In the film, Salander is played by Rooney Mara, who recently appeared in "The Social Network." When W magazine ran a photo spread of Mara made over for her role as the fierce computer hacker, director David Fincher said, "Lisbeth is the goth Pippi [Longstocking]."

And come December, the streets can be filled with hundreds of others. Would Stieg Larsson have approved?

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-- Carolyn Kellogg

Photo: Trish Summerville, third from left, and the H&M clothes based on her costume designs for the upcoming film adaptation of "The Girl With the Dragon Tattoo." Credit: H&M

Kate Spade meets Nicole Krauss?

Katespadenicolekrauss

Kate Spade's new fall campaign -- "Understated is Overrated" -- is currently appearing on signs, bus stops, the sides of food carts, shopping bags and more. The advertising features, behind the text, whimsically stacked bars of bright color -- look for pink and tomato-red in Kate Spade shops this season.

When I saw the ad in Los Angeles for the first time, I had a sudden association. The ad I saw was on the side of a bus stop, so it was more book-cover shaped than the one above. What it made me think of, of course, was Nicole Krauss' "Great House." Sure, there are four color bars on Krauss' cover, and the palette is less pink and more yellow-orange. Still, they seem to speak to each other, particularly the color and font of the advertisement's "overrated" and the book cover's "great."

Of course, they're not actually connected, but I like the idea of walking into Kate Spade and buying a lipstick in "Great House" orange-red.

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Photos: (left) Kate Spade wall advertisement in New York City. Credit: KateSpadeNY via Instagram

(right) The cover of Nicole Krauss' "Great House."

Mysterious Galaxy Books opens in Redondo Beach today

Mysteriousgalaxy

If you're in Redondo Beach, step into Mysterious Galaxy Books, which threws its doors open for the first time Tuesday morning. Mysterious Galaxy, which focuses on the genres of mystery and science fiction and their nearby constellations, has been operating in San Diego since 1993; the Redondo Beach location is its second store.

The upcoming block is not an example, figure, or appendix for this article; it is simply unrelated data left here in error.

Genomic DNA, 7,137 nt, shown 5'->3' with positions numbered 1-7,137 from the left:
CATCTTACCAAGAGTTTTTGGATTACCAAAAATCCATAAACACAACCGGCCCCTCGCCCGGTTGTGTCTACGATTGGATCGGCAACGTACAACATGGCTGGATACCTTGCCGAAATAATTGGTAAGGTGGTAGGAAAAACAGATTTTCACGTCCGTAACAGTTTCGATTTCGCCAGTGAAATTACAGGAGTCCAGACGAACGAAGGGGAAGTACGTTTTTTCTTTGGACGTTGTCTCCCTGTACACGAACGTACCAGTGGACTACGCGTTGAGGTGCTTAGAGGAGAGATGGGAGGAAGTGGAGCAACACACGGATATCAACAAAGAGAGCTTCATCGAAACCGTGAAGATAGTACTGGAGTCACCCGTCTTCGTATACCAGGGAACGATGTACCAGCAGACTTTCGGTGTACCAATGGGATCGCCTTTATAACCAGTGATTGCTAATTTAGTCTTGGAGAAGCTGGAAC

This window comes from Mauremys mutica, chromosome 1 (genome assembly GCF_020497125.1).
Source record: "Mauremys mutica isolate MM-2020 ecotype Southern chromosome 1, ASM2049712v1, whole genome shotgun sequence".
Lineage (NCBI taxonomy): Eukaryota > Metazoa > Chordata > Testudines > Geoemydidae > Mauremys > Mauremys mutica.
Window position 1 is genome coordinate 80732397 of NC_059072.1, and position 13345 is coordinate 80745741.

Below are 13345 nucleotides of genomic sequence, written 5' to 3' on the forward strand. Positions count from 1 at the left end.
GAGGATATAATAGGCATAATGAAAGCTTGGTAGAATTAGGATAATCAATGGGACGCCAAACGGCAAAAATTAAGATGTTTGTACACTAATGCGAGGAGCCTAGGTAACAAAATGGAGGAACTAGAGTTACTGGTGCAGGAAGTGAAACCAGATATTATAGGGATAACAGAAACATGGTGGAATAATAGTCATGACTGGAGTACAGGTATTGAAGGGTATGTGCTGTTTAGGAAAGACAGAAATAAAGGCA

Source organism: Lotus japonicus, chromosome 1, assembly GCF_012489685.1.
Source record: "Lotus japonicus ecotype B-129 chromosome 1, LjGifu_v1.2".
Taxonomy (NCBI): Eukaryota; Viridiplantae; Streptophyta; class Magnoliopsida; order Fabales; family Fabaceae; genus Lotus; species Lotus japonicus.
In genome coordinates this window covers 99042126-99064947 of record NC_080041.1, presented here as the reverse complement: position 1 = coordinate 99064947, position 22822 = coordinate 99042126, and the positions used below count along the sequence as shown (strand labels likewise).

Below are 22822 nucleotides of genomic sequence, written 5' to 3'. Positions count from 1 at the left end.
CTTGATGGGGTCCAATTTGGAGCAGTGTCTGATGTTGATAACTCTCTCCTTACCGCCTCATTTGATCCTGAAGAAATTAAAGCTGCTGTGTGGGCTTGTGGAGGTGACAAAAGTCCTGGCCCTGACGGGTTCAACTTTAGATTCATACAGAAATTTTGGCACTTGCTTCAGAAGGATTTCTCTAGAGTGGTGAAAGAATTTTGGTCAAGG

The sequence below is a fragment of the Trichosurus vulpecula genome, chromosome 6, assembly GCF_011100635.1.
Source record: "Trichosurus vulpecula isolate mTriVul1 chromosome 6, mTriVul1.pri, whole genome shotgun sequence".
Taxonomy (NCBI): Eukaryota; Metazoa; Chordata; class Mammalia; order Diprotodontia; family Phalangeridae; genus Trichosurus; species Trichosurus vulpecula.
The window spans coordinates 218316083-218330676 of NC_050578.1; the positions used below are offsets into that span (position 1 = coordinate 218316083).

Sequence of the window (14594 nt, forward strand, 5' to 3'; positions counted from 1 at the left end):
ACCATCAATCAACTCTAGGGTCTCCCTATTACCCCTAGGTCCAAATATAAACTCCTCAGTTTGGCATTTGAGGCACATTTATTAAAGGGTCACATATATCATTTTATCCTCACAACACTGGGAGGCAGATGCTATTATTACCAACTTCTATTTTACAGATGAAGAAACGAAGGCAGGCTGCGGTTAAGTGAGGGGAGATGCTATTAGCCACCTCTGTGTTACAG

While the bookstore promises a monthlong grand opening this fall, Tuesday is full of celebratory events, including food trucks in the parking lot and a signing at 7:30 p.m. by Denise Hamilton, author of the Eve Diamond series. Her new book is the surf noir "Damage Control."

"We gutted a building and completely 100% renovated it," owner Terry Louchheim Gilman said Tuesday. Located at 2810 Artesia Avenue, the new Mysterious Galaxy occupies about 4,000 square feet; a cafe is coming soon.

It's no timid undertaking in a climate that seems inhospitable to bookstores. Borders is in the process of closing the last of its hundreds of stores nationwide. On the store's blog, Gilman writes:

Almost every day people ask us how we can possibly open a bookstore in the current climate, with bookstores closing and eBooks catching on in such a big way. Our answer is that we think this is exactly the right time to open an independent bookstore. We think that people treasure their communities and especially bookstores, because they bring them together and introduce them to new reading experiences and the authors that write the books that they love.

Gilman had an inside track on the new location. The building was built by her grandfather and is still in  her family.

The grand opening starts Oct. 9 and lasts for weeks, featuring almost daily events with some big bestsellers. Orson Scott Card, Larry Block and Charlaine Harris, author of the popular Sooky Stackhouse novels, will all be signing books in Redondo Beach.

Apart from special events, Mysterious Galaxy Books is open 10 a.m. to 7 p.m. Monday through Thursday, 10 a.m. to 8 p.m. Friday and 10 a.m. to 5 p.m. Saturday and Sunday. It inherited those hours from the San Diego store -- if the Redondo Beach community clamors for something different, it plans to adjust accordingly.

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A book - or is it a Ralph Lauren catalog? - for the very young

Therlgang

"The R.L. Gang: An Absolutely Awesome School Adventure" is the third book in a superlative-saturated series -- it follows "The R.L. Gang: A Magically Magnificent School Adventure" and "The R.L. Gang: A Fantastically Amazing School Adventure." The books, for kids up to preschool age, are published by Ralph Lauren Childrenswear.

The new book is out this month. On its website, there is a video that shows happy children, clad head to toe in Ralph Lauren, running through a watercolor landscape. The members of the RL Gang act out the contents of the story, which include enjoying the fall and freeing a trapped bird with a rainbow tail.

As it plays, young readers -- or, one hopes, their parents -- can shop RL Gang looks. How to dress your wee one? Jasper's fleece pant is $55. Mae's prep school down vest is $115. Hudson wears a $39.50 striped oxford, while River's Matlock plaid cotton flannel is $37.50. Zoe looks snappy in a $365 herringbone tweed jacket. Willow's motocross boots are $160.

The book? Oh, the book is $16.95.

Proceeds from the book and a portion of Ralph Lauren Childrenswear purchases made between now and Sept. 18 will be donated to the Show Me Campaign, a nonprofit founded by John Legend, who narrates the story.